What is Your Financial Fallback Plan?

by Ryan Guina

Do you have a Plan B in place if you were to lose your job? Last year a friend of mine lost his job of 10 years when the owner sold the company and the buyer stripped it down and laid off 95% of the employees. It took him 7 months to find a job, and the only job he could find was outside of  his normal career field. It was very eye opening experience, and I know he is not alone.

The current economy is bad and this is becoming more common as time goes on. Unemployment is getting worse and if it doesn’t touch you directly, chances are it will affect someone you know.

His experience got me thinking more about our financial fallback plan. For better or worse, here it is:

Our Financial Fallback Plan

Big changes coming for our financial situation. Before I talk about our fallback plan, I need to explain where we are financially. Right now my wife and I are going through a huge life change – we are expecting our first child. This is an exciting time for us, and even though the economy is bad, we have decided it will be best if my wife quits her job to be a stay at home mom.

We have been planning for this for a long time now. First, we made some changes in our employment situation that resulted in less income, but a better quality of life. We prepared for almost a year to reach that point, then it was another year before we were expecting our first child.

During that time, almost two years, I started a blog which earns some side income, we eliminated all debt outside of our mortgage and we have been living on only one salary. The rest of the money we earned went into our retirement accounts and into cash savings. We have over a year’s worth of savings set aside, so I’m not worried about the short term.

What’s the long term financial outlook? Long term, things could be different. After we have our first child, I will be the sole earner for our family. I have a job as a government contractor that is fairly secure and that pays fairly well. In addition, I have a few websites and other online interests with which I earn a fair amount of money (but not full-time income for a family of 3). As long as things continue like this, then I am confident we will be fine. However, in our economy, we all know that things can change in the blink of an eye.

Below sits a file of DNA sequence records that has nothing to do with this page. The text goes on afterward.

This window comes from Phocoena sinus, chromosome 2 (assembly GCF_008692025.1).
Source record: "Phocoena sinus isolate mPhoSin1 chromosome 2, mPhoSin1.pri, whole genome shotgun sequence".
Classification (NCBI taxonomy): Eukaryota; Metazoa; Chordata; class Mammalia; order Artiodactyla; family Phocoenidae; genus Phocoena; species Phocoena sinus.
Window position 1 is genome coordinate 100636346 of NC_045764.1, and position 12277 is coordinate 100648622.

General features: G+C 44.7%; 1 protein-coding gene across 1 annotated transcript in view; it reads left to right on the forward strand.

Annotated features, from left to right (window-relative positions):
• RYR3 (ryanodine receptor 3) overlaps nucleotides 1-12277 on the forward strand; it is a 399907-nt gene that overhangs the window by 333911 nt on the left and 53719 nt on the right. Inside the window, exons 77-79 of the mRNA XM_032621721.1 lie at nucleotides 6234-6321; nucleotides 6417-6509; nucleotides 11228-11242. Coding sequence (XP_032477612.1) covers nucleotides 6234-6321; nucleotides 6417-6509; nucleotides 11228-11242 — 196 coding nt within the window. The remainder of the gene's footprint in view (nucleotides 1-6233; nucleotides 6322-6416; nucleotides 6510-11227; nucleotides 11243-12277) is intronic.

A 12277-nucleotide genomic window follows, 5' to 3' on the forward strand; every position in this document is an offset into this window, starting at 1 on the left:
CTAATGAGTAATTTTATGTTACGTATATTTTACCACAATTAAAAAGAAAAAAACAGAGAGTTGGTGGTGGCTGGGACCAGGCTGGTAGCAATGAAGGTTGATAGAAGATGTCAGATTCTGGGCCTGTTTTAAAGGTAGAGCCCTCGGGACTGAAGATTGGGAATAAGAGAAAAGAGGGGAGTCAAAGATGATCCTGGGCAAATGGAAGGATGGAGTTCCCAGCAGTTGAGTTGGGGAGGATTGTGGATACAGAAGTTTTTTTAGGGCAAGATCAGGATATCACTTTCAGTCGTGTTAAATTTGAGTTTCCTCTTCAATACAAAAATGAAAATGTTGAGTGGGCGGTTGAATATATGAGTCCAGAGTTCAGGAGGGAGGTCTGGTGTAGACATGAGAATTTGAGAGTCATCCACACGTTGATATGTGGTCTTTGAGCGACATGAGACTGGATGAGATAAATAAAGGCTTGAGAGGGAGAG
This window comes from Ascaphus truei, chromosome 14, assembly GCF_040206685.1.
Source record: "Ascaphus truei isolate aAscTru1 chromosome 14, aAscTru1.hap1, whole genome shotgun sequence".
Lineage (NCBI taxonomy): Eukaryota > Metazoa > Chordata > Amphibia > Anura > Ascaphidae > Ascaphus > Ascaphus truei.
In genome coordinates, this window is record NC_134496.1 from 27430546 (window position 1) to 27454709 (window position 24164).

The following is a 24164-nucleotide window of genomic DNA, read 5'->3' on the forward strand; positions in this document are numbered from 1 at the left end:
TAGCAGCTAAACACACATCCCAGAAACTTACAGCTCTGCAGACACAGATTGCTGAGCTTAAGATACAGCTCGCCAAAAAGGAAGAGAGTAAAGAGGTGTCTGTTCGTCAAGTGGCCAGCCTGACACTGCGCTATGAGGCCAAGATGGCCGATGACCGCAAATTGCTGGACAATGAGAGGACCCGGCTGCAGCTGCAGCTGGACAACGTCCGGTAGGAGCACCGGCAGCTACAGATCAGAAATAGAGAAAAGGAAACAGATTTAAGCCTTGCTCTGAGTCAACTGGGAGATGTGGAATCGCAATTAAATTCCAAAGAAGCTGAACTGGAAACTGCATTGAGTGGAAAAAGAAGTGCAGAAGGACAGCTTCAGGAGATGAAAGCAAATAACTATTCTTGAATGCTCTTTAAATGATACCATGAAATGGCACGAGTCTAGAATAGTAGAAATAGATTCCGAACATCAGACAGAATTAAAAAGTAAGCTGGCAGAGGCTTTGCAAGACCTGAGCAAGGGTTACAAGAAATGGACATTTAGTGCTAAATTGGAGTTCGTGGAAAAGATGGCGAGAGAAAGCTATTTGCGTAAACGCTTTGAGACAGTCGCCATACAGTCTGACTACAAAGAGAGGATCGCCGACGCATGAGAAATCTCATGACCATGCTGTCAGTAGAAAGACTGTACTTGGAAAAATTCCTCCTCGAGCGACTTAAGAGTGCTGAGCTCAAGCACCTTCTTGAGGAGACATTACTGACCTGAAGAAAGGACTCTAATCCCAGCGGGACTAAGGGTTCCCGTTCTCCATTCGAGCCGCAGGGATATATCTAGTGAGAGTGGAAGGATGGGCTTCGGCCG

How I would deal with unemployment

Worst case scenario – unexpected job loss. The worst case scenario would be that I would unexpectedly lose my job. Once my wife resigns from her job in a couple months, we will rely on my job as our main source of income and for our benefits. Health insurance is expensive, and COBRA coverage would likely be our best option – and would probably cost around $1,000 per month. Health insurance coverage is a big reason why losing your job is such a bad situation – your fixed costs spike while your income drops.

File for unemployment. The first thing you should do when you lose your job is file for unemployment. Except I can’t file for unemployment because I earn money from my small business. That isn’t an option for me, so that means I will need to start looking for a job immediately and tap into my professional network.

Our fallback plan. Our fallback plan calls for me look for a full-time job and hopefully doing job interviews while continuing to work on my small business and looking for ways to increase revenues. As I mentioned earlier, we have a large emergency fund. But if our savings dwindled too low my wife could always go back to work and I could stay at home and raise our child while continuing to earn money from my small business. My wife works in the nursing field, and nurses are almost always in demand, so we feel fairly confident that we would be able to get by.

We are financially secure – for now

My wife and I feel confident about our current financial situation, but we are well aware that things could change quickly. We live in an area that has been hard hit by the recent economic slowdown and it probably won’t get better anytime soon for a lot of people. This financial crisis has made us both aware of how important our emergency fund is and how important it is to budget and have a financial plan.

What is your financial fallback plan?

Published or updated November 4, 2009.